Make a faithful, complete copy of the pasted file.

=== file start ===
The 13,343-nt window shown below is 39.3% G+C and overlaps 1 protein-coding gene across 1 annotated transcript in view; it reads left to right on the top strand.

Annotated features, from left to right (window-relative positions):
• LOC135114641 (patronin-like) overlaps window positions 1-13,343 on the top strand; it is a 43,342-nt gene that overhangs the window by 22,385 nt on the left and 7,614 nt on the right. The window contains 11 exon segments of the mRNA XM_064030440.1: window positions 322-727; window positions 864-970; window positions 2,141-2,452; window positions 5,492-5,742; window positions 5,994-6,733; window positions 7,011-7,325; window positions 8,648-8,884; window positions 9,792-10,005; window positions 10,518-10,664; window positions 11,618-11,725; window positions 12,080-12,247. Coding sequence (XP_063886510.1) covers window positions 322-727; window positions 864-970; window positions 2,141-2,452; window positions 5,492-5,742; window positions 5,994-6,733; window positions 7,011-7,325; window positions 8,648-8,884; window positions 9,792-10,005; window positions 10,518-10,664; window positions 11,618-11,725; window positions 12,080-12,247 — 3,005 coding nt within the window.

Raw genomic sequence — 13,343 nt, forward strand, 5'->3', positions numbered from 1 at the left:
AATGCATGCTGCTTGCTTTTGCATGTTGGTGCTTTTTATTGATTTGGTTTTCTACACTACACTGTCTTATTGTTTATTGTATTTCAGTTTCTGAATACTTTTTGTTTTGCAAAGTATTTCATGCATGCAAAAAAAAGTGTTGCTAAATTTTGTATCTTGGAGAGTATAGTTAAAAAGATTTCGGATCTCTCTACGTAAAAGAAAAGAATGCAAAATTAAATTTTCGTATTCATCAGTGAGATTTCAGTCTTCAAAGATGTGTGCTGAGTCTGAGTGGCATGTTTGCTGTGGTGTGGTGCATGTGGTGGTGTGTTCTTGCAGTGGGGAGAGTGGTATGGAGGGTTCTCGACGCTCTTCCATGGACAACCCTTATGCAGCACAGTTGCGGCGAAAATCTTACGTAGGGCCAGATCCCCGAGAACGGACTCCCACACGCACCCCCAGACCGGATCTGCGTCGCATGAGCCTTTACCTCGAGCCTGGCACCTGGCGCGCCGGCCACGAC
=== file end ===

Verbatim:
The 13,343-nt window shown below is 39.3% G+C and overlaps 1 protein-coding gene across 1 annotated transcript in view; it reads left to right on the top strand.

Annotated features, from left to right (window-relative positions):
• LOC135114641 (patronin-like) overlaps window positions 1-13,343 on the top strand; it is a 43,342-nt gene that overhangs the window by 22,385 nt on the left and 7,614 nt on the right. The window contains 11 exon segments of the mRNA XM_064030440.1: window positions 322-727; window positions 864-970; window positions 2,141-2,452; window positions 5,492-5,742; window positions 5,994-6,733; window positions 7,011-7,325; window positions 8,648-8,884; window positions 9,792-10,005; window positions 10,518-10,664; window positions 11,618-11,725; window positions 12,080-12,247. Coding sequence (XP_063886510.1) covers window positions 322-727; window positions 864-970; window positions 2,141-2,452; window positions 5,492-5,742; window positions 5,994-6,733; window positions 7,011-7,325; window positions 8,648-8,884; window positions 9,792-10,005; window positions 10,518-10,664; window positions 11,618-11,725; window positions 12,080-12,247 — 3,005 coding nt within the window.

Raw genomic sequence — 13,343 nt, forward strand, 5'->3', positions numbered from 1 at the left:
AATGCATGCTGCTTGCTTTTGCATGTTGGTGCTTTTTATTGATTTGGTTTTCTACACTACACTGTCTTATTGTTTATTGTATTTCAGTTTCTGAATACTTTTTGTTTTGCAAAGTATTTCATGCATGCAAAAAAAAGTGTTGCTAAATTTTGTATCTTGGAGAGTATAGTTAAAAAGATTTCGGATCTCTCTACGTAAAAGAAAAGAATGCAAAATTAAATTTTCGTATTCATCAGTGAGATTTCAGTCTTCAAAGATGTGTGCTGAGTCTGAGTGGCATGTTTGCTGTGGTGTGGTGCATGTGGTGGTGTGTTCTTGCAGTGGGGAGAGTGGTATGGAGGGTTCTCGACGCTCTTCCATGGACAACCCTTATGCAGCACAGTTGCGGCGAAAATCTTACGTAGGGCCAGATCCCCGAGAACGGACTCCCACACGCACCCCCAGACCGGATCTGCGTCGCATGAGCCTTTACCTCGAGCCTGGCACCTGGCGCGCCGGCCACGAC